Gayborhood artisans

Posted on 23 Apr 2009 at 2:26pm
By Daniel A. Kusner Life+Style Editor

Big D’s creative forces unite for the Cedar Springs Art Fest: Meet queer vendors Clint Mordecai and Sherry Henry

SATURDAY ALONG THE STRIP
More than 200 artists and vendors are expected at the CSMA Art Fest 2009, which stretches along "the crossroads": from Cedar Springs Road at Regan Street to Throckmorton Avenue at Dickason Avenue.

Apr. 25, from 10 a.m. to 7 p.m. Free. ShopCedarSprings.com


PAINTING GANGSTA-RICH BEYOTCHES
Clint Mordecai is all too familiar with Dallas’ flashy-cash reputation — especially in this economy. That’s why his comics-like acrylic paintings feature heroines who are either brandishing firearms or are overflowing with bling, like "Diamond Run," featured above.


A former fashion major at Art Institute of Dallas, Mordecai started painting about eight years ago. You may have seen his work adorning the walls of at JR’s Bar and Grill or in the gallery at KD Studios, where the Uptown Players perform.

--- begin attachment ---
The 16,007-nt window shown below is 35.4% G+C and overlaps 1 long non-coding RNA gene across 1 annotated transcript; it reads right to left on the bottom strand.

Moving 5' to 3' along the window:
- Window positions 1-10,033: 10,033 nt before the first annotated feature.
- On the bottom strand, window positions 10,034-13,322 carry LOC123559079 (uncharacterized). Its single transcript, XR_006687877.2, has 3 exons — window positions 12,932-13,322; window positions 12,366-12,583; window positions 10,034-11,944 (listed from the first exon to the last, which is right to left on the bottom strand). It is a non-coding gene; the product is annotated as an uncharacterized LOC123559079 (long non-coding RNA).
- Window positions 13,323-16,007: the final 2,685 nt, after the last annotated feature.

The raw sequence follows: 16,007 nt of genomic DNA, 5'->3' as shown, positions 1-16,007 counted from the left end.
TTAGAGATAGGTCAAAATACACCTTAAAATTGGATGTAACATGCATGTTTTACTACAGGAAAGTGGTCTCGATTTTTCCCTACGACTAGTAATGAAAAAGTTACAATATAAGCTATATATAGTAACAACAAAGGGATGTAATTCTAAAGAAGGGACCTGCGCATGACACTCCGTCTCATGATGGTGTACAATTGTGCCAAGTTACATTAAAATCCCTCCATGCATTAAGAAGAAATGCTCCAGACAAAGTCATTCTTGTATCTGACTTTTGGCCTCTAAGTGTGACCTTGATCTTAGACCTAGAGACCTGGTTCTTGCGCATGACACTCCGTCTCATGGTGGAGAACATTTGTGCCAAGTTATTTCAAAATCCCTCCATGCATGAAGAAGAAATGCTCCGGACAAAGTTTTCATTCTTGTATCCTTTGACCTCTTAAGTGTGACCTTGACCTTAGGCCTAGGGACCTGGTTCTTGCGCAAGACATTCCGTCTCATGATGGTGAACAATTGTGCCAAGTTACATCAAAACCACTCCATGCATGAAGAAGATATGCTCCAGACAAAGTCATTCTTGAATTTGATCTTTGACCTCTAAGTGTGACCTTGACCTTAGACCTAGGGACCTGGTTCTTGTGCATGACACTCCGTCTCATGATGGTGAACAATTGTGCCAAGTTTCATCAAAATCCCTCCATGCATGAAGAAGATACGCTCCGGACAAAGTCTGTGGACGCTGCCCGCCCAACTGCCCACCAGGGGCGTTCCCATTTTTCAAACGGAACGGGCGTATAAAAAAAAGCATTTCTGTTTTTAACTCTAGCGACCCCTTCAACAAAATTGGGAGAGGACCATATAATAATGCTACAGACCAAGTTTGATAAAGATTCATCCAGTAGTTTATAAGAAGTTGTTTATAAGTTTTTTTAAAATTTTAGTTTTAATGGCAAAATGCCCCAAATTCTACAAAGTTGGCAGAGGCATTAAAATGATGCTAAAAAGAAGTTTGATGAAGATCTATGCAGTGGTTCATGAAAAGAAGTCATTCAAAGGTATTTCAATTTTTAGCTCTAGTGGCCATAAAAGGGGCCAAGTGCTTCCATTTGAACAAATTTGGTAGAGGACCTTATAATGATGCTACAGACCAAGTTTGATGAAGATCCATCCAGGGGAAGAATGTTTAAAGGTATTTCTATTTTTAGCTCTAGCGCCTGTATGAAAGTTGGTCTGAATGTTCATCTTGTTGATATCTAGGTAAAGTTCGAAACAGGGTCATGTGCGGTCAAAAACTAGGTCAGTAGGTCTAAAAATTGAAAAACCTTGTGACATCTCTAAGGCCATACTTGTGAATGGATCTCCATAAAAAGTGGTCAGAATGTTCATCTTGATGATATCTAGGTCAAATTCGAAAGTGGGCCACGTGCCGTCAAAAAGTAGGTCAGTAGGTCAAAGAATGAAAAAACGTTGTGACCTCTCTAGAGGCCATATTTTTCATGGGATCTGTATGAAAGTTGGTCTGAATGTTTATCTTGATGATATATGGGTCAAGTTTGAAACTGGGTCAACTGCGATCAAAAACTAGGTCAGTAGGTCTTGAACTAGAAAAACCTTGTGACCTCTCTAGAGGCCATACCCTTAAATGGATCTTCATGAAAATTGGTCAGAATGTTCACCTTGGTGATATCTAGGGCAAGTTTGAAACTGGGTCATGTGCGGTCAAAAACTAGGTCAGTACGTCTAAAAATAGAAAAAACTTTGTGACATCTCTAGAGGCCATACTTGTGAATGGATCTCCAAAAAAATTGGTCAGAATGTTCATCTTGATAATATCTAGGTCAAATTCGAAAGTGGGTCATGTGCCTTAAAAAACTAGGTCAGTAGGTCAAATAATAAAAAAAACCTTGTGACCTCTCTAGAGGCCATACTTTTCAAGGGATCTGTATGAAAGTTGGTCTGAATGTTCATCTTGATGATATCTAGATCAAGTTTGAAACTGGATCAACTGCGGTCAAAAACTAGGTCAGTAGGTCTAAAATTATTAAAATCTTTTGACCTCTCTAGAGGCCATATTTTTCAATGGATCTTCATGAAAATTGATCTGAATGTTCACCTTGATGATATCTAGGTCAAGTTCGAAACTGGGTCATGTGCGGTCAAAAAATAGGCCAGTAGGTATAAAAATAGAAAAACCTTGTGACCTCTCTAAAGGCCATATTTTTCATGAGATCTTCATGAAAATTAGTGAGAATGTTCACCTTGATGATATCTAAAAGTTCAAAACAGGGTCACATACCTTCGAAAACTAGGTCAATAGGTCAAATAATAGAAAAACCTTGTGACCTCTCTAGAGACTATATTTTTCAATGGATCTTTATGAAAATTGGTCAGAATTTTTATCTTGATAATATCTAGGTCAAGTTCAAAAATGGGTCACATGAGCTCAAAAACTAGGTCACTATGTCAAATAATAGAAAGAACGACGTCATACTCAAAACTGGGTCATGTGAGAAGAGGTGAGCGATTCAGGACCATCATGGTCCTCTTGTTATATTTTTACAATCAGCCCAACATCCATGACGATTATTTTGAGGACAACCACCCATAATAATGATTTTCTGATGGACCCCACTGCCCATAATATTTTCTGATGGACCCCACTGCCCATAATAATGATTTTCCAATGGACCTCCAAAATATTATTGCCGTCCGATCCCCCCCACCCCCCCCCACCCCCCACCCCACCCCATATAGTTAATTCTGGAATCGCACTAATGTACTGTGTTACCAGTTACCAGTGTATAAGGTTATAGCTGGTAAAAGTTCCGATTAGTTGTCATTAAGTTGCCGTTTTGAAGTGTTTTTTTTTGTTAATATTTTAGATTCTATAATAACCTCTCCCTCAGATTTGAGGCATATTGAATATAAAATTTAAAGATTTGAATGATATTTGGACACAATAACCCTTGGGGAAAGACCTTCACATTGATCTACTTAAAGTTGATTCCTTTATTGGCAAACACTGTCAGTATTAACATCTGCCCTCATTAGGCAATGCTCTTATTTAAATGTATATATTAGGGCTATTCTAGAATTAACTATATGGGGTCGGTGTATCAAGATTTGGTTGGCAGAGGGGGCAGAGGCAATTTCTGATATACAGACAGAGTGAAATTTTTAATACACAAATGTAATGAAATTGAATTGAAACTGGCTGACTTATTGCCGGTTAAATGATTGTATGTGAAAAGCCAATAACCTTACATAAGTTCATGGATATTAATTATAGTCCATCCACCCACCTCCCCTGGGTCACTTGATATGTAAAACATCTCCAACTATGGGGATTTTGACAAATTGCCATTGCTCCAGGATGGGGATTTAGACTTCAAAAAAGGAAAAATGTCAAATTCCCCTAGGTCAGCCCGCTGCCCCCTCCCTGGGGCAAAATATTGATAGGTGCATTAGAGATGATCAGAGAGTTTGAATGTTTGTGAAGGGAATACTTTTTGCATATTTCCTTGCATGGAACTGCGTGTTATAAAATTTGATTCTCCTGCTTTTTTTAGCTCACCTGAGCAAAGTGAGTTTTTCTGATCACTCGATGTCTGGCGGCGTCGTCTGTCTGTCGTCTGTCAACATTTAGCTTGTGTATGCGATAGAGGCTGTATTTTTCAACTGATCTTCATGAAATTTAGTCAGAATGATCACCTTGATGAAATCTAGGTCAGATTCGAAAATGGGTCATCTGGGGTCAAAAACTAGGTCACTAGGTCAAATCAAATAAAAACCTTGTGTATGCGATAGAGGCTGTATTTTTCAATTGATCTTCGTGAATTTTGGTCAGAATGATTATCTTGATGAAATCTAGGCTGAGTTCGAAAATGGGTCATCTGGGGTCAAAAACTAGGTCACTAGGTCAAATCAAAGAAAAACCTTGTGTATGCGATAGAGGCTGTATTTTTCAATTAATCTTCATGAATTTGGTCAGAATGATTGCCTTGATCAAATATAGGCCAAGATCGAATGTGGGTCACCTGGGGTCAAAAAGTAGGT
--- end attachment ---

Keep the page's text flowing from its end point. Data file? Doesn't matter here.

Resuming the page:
This weekend will be a busy one. On Friday night, Mordecai unveils "The Dollhouse," new works that will be on display at The Element apartments. And on Saturday, he’ll have a booth at the Cedar Springs Merchant Association’s Art Fest. His 18"x24" works will be priced in the $100-$500 range.

QUESTIONABLE FASHION
As a former vice president of Team Dallas, the gay squad of athletes that competed in Gay Games Chicago, Sherry Henry is also political news junkie. She loved the late Tim Russert, but also keeps tabs on conservatives like Sean Hannity and even Rush Limbaugh. She gets a kick out of listening to polarizing debates about race, war, religion, stem-cell research, 9/11, immigration, federal bailouts and gay rights.

After taking a buyout package from Verizon, Henry wanted a new adventure. She took a cue from Heidi Matonis’ company Positivitee — the Oprah-endorsed T-shirt line that aims to spread messages of inspiration instead of criticism. So in 2007, Henry launched Politeed.com — an online T-shirt company that encourages political debate. Instead of taking sides, Henry’s line features questions that could spark debate. Launched in August 2007, her first shirt asked "Are gay rights civil rights?"

On her Web site, folks can examine information about foreign policies, abortion rights and terrorism. Y’all can post critical answers to Henry’s questions, too. So far, Henry’s demographic seems to appeal to college students. The Cedar Springs Art Fest will be one of her first times marketing in the gayborhood (T-shirts $19.99).

This article appeared in the Dallas Voice print edition April 24, 2009.

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